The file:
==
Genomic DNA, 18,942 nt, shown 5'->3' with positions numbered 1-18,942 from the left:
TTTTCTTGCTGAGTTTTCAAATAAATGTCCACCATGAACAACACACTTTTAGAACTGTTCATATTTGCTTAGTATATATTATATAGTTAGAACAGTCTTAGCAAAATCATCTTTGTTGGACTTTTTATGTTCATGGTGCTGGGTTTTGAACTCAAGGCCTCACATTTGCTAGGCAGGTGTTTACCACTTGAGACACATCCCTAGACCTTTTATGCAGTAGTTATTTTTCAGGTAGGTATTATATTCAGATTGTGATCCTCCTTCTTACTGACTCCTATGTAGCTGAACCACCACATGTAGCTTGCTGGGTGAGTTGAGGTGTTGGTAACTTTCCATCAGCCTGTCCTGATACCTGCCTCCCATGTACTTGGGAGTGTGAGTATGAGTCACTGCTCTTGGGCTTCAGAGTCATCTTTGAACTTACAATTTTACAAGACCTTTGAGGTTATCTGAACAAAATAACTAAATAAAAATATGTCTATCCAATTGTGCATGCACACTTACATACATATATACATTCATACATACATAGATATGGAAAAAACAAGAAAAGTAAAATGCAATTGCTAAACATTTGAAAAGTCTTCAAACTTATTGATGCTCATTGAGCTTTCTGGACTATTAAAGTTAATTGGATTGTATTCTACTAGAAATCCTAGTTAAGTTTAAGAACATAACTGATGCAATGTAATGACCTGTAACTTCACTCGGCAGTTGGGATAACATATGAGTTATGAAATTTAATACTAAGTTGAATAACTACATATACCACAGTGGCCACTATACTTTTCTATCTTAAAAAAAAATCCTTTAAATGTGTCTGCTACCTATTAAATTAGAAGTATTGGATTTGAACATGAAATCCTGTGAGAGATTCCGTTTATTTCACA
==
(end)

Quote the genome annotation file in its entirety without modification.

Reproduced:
Genomic DNA, 18,942 nt, shown 5'->3' with positions numbered 1-18,942 from the left:
TTTTCTTGCTGAGTTTTCAAATAAATGTCCACCATGAACAACACACTTTTAGAACTGTTCATATTTGCTTAGTATATATTATATAGTTAGAACAGTCTTAGCAAAATCATCTTTGTTGGACTTTTTATGTTCATGGTGCTGGGTTTTGAACTCAAGGCCTCACATTTGCTAGGCAGGTGTTTACCACTTGAGACACATCCCTAGACCTTTTATGCAGTAGTTATTTTTCAGGTAGGTATTATATTCAGATTGTGATCCTCCTTCTTACTGACTCCTATGTAGCTGAACCACCACATGTAGCTTGCTGGGTGAGTTGAGGTGTTGGTAACTTTCCATCAGCCTGTCCTGATACCTGCCTCCCATGTACTTGGGAGTGTGAGTATGAGTCACTGCTCTTGGGCTTCAGAGTCATCTTTGAACTTACAATTTTACAAGACCTTTGAGGTTATCTGAACAAAATAACTAAATAAAAATATGTCTATCCAATTGTGCATGCACACTTACATACATATATACATTCATACATACATAGATATGGAAAAAACAAGAAAAGTAAAATGCAATTGCTAAACATTTGAAAAGTCTTCAAACTTATTGATGCTCATTGAGCTTTCTGGACTATTAAAGTTAATTGGATTGTATTCTACTAGAAATCCTAGTTAAGTTTAAGAACATAACTGATGCAATGTAATGACCTGTAACTTCACTCGGCAGTTGGGATAACATATGAGTTATGAAATTTAATACTAAGTTGAATAACTACATATACCACAGTGGCCACTATACTTTTCTATCTTAAAAAAAAATCCTTTAAATGTGTCTGCTACCTATTAAATTAGAAGTATTGGATTTGAACATGAAATCCTGTGAGAGATTCCGTTTATTTCACA